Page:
Another major advantage of technology-based learning is its scalability. Whether it's five or 500 people, any number of individuals can take CBT courses at one time and at their own pace. Some learners may need more time to thoroughly work their way through the material, while others may want to move onto more advanced curriculum. In either situation, CBT benefits the learner.

Computer-based training does come with its challenges too. One major challenge is the fact that trainees are left unmonitored. Because CBT courses are unmonitored, it's difficult to know whether your employees are engaging with the material. A wonderful way to ensure that trainees are engaged is to incorporate quizzes and interactive modules into the digital classroom. This will ensure that they are paying attention, as well as inform you about which concepts were communicated effectively.

2. Simulators

Simulations are an effective training technique for fields that require a specific set of skills for operating complex machinery, such as in the medical or aviation industries. Successful simulations reflect actual work situations, and allow trainees to solve issues that they will likely face on the job.

3. On-the-job training

On-the-job or hands-on training jumps straight to the practical skills necessary for the job. New hires begin working immediately with this training method. In some cases, it may be beneficial to incorporate an employee shadowing component. This will allow new hires to gain a little insight into the context and job requirements before trying it on their own.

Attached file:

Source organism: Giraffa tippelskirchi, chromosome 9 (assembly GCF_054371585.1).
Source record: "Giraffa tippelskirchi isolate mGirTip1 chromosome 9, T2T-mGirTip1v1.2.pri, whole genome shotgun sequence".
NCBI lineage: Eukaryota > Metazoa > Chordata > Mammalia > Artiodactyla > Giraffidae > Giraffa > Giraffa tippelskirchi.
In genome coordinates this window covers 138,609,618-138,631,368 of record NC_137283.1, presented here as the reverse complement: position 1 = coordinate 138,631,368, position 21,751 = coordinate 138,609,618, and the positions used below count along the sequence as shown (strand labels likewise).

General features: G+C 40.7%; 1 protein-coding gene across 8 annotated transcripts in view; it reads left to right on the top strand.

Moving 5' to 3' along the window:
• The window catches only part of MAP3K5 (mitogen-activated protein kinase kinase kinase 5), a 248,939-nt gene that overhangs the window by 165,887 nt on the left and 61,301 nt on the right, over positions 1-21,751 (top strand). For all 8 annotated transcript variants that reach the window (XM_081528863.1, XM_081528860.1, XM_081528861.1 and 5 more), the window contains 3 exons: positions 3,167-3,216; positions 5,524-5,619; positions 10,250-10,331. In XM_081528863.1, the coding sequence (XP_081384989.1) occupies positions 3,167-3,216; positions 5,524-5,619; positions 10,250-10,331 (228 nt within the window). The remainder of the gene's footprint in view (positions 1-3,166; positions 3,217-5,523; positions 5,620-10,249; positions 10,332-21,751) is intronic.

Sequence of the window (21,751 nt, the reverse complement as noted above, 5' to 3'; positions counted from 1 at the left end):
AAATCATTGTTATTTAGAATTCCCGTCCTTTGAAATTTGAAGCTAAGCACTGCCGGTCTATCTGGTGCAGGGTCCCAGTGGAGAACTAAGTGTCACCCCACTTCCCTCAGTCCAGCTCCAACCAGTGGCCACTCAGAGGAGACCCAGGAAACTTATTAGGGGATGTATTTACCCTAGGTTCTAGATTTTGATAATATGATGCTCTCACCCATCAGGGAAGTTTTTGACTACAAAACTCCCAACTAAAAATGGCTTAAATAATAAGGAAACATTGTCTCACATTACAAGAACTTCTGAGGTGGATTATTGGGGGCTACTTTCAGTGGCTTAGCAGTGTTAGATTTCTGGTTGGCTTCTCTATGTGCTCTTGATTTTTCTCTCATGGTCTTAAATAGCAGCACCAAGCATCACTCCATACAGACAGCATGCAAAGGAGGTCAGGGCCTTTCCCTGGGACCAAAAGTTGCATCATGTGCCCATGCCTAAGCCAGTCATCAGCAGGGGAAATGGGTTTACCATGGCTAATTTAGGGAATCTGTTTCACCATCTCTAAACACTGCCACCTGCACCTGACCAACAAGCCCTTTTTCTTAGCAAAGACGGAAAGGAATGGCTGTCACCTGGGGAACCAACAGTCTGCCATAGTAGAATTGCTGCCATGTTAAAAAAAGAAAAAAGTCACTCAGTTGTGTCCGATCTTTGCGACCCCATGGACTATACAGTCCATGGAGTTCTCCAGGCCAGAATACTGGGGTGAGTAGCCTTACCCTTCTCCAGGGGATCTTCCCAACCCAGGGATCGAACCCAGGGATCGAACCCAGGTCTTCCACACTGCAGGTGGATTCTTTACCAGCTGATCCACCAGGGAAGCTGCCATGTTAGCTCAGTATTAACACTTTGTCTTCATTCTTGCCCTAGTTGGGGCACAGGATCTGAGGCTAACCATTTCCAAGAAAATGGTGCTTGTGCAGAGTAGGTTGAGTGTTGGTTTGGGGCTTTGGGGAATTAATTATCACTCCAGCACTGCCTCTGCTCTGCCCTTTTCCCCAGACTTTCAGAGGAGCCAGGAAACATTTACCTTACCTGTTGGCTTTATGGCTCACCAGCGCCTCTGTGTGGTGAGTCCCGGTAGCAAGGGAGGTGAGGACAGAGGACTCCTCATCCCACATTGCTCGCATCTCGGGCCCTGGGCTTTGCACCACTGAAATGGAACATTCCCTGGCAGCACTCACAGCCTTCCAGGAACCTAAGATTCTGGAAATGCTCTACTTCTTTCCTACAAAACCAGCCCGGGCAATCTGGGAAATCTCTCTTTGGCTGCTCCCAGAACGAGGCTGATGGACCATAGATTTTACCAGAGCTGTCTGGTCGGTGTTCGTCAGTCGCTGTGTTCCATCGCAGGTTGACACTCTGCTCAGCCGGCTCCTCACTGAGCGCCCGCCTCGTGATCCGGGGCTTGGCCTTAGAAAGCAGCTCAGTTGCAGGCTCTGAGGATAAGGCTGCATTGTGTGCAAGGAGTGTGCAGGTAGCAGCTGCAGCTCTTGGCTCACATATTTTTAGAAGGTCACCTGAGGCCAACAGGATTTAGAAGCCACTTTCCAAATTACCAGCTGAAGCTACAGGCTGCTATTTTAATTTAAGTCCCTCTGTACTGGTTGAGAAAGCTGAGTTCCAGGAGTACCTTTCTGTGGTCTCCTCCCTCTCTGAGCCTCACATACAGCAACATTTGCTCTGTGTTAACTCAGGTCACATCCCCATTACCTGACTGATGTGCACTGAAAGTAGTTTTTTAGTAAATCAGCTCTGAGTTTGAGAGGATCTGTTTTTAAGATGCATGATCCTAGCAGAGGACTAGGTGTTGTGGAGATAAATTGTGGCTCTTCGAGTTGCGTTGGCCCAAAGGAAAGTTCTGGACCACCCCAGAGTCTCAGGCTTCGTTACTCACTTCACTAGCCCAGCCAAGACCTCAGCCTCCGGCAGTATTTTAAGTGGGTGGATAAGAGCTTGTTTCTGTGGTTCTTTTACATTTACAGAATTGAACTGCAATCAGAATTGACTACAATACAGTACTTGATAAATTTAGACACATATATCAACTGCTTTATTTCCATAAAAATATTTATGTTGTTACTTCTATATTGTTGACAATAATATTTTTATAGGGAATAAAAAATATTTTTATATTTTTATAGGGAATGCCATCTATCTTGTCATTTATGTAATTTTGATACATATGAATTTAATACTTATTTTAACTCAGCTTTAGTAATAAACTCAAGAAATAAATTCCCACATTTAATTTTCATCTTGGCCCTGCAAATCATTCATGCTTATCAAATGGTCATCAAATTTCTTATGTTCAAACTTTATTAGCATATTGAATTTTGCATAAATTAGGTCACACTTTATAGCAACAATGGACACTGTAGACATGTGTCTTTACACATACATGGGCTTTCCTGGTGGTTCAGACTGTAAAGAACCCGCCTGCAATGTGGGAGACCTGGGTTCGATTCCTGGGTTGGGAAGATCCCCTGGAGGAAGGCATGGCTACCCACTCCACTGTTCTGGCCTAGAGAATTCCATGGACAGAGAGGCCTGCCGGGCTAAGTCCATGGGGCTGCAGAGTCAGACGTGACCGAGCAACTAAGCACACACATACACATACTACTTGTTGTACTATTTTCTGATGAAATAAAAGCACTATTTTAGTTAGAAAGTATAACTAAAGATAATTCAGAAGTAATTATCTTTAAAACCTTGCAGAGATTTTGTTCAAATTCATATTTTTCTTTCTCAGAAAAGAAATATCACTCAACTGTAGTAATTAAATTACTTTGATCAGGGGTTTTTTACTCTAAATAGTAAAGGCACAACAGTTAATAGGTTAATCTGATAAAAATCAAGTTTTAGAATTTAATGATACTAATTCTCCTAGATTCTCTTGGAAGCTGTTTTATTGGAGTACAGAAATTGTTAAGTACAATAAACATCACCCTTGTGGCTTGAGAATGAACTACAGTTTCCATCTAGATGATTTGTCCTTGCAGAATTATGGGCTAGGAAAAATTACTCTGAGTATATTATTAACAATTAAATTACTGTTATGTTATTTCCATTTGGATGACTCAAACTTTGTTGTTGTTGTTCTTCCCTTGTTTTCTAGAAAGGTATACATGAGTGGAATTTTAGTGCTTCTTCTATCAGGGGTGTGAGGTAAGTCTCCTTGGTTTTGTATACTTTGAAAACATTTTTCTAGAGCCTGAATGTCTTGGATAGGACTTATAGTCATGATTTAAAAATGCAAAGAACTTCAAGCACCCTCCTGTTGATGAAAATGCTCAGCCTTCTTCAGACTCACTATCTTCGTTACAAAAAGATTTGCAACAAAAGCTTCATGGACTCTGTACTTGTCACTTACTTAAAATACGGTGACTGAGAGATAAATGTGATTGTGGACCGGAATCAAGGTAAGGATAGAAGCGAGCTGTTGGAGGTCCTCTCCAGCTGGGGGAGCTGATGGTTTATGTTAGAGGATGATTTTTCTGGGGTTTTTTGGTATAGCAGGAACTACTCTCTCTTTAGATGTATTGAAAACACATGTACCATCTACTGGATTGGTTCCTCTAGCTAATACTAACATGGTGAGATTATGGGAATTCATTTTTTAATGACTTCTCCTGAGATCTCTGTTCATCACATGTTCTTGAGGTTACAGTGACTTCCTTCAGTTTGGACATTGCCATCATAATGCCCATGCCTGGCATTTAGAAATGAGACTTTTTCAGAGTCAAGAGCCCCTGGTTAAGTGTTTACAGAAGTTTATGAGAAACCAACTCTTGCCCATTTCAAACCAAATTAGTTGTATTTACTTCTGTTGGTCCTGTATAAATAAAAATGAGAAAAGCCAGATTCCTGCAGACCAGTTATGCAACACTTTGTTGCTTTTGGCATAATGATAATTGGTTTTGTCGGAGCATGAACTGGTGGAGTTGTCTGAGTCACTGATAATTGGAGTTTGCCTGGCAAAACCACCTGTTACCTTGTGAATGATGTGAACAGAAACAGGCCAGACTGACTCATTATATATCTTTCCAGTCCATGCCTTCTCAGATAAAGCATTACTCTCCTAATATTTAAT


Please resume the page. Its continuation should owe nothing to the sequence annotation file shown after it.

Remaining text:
Related: What is On-the-Job Training?

4. Coaching/mentoring

Though a structured curriculum has its place in training, there are many benefits to mentorship and coaching. Implementing a mentorship program at your company, along with other training methods, creates employee development opportunities as well as develops relationships that help new employees feel welcomed and supported.

Mentorship is invaluable, but it does come with its challenges. Your best employees will be asked to take time away from their work to train and grow newer staff members. Though it proves to be beneficial in the end, it will require a little sacrifice.

Related: Creating a Workplace Mentoring Program: Key Steps and Tips

5. Instructor-led training

Classroom-style training is the most traditional and popular training method for employees. This method mimics other classrooms in that an instructor prepares and leads the experience, usually using a lecture-style presentation with a visual component.

This style of training has many benefits, one of which being that trainees can interact with their trainer. Questions are asked that might otherwise go unaddressed in other training methods. It also allows for relationship building between the trainer and the trainee as well as among the employees that are going through the training together.